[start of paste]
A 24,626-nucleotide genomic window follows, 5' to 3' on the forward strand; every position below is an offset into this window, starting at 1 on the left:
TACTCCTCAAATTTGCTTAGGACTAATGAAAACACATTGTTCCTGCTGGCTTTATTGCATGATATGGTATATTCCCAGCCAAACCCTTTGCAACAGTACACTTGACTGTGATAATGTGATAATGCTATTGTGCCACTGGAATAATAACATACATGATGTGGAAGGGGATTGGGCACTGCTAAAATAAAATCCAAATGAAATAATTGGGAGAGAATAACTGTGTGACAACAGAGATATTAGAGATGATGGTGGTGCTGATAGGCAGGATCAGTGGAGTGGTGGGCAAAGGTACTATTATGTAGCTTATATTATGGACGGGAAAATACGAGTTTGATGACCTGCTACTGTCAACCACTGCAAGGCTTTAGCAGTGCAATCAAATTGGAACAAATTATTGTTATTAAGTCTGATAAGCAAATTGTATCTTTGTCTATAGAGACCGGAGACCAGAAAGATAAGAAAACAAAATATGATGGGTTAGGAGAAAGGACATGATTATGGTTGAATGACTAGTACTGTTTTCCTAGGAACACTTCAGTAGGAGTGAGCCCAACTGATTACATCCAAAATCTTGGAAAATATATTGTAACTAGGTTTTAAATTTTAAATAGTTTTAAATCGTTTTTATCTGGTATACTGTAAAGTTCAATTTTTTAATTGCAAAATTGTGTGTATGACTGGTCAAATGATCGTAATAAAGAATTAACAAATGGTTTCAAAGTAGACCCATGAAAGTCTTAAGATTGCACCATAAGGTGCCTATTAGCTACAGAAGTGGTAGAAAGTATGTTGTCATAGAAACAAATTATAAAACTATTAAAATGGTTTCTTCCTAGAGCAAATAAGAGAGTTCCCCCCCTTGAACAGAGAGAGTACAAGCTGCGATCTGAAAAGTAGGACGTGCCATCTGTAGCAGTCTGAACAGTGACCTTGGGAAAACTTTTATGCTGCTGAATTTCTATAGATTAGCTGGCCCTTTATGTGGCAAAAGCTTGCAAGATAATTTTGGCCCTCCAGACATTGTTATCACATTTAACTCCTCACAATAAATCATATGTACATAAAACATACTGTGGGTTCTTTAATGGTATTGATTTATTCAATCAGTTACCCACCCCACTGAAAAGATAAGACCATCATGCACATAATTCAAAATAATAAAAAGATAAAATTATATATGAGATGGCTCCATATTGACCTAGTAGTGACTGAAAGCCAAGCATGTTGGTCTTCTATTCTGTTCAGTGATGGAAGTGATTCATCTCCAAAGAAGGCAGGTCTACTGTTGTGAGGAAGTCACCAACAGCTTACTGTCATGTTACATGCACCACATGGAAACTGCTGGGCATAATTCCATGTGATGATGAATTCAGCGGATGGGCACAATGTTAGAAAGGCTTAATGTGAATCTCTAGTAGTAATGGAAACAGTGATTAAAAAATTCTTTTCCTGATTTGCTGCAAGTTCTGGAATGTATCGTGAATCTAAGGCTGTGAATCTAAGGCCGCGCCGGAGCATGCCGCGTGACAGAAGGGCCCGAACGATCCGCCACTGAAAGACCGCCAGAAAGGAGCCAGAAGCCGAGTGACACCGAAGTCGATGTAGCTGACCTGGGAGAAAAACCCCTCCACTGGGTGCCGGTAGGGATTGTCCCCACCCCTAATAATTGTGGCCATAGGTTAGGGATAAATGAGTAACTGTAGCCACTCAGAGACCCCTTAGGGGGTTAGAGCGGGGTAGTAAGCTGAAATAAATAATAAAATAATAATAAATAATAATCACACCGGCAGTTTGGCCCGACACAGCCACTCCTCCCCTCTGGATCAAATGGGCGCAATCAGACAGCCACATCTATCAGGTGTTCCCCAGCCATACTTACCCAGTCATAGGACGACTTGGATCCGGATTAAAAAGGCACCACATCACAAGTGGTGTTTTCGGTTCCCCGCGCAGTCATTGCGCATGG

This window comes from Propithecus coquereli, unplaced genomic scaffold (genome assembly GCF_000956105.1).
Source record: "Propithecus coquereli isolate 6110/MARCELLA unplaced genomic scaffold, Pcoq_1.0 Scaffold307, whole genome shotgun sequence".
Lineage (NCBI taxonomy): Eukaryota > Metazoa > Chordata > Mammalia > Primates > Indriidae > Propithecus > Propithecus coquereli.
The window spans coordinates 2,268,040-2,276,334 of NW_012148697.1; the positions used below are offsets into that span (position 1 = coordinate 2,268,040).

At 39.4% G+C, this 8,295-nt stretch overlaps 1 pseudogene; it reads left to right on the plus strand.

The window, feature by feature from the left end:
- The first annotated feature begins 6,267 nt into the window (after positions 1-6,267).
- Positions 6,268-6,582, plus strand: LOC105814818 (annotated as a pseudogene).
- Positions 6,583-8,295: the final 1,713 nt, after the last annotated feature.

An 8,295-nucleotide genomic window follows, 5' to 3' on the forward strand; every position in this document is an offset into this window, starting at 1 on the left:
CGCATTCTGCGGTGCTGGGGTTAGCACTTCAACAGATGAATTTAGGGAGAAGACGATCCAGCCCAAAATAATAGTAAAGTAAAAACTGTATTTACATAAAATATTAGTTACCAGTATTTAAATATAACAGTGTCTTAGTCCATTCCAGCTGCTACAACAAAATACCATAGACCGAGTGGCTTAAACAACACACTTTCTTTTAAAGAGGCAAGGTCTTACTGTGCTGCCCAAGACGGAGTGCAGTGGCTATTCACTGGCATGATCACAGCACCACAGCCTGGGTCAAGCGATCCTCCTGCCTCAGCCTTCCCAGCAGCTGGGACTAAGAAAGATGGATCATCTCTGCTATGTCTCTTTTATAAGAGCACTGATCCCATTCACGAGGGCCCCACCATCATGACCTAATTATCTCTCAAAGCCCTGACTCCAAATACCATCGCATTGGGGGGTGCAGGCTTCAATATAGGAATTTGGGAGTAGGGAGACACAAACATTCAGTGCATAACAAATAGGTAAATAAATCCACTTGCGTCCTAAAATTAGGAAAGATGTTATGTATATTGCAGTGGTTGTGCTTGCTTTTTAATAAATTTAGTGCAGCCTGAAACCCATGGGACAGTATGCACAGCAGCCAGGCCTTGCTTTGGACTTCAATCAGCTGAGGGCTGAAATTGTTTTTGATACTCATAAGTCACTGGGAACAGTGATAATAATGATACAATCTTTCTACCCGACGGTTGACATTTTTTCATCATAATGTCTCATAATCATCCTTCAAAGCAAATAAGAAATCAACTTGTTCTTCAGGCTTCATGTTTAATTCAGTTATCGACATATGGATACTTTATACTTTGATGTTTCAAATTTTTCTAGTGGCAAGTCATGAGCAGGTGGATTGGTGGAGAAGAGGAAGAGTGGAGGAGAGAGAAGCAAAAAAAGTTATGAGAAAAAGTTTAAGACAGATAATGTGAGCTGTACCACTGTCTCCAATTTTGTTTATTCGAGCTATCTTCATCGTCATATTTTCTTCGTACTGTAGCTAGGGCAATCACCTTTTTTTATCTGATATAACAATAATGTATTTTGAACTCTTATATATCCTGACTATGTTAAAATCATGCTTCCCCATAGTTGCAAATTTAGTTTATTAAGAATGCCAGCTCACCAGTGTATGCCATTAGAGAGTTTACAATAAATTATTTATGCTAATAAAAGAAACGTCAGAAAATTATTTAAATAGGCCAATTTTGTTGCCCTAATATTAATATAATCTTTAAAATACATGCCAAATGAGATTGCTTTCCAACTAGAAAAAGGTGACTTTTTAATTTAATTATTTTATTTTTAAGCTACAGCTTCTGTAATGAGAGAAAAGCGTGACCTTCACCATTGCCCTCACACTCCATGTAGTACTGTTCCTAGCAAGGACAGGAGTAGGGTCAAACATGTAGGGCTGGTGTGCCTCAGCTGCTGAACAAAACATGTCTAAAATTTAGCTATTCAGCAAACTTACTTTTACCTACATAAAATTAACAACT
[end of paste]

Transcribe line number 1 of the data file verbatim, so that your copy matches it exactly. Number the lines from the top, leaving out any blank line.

A 24,626-nucleotide genomic window follows, 5' to 3' on the forward strand; every position below is an offset into this window, starting at 1 on the left: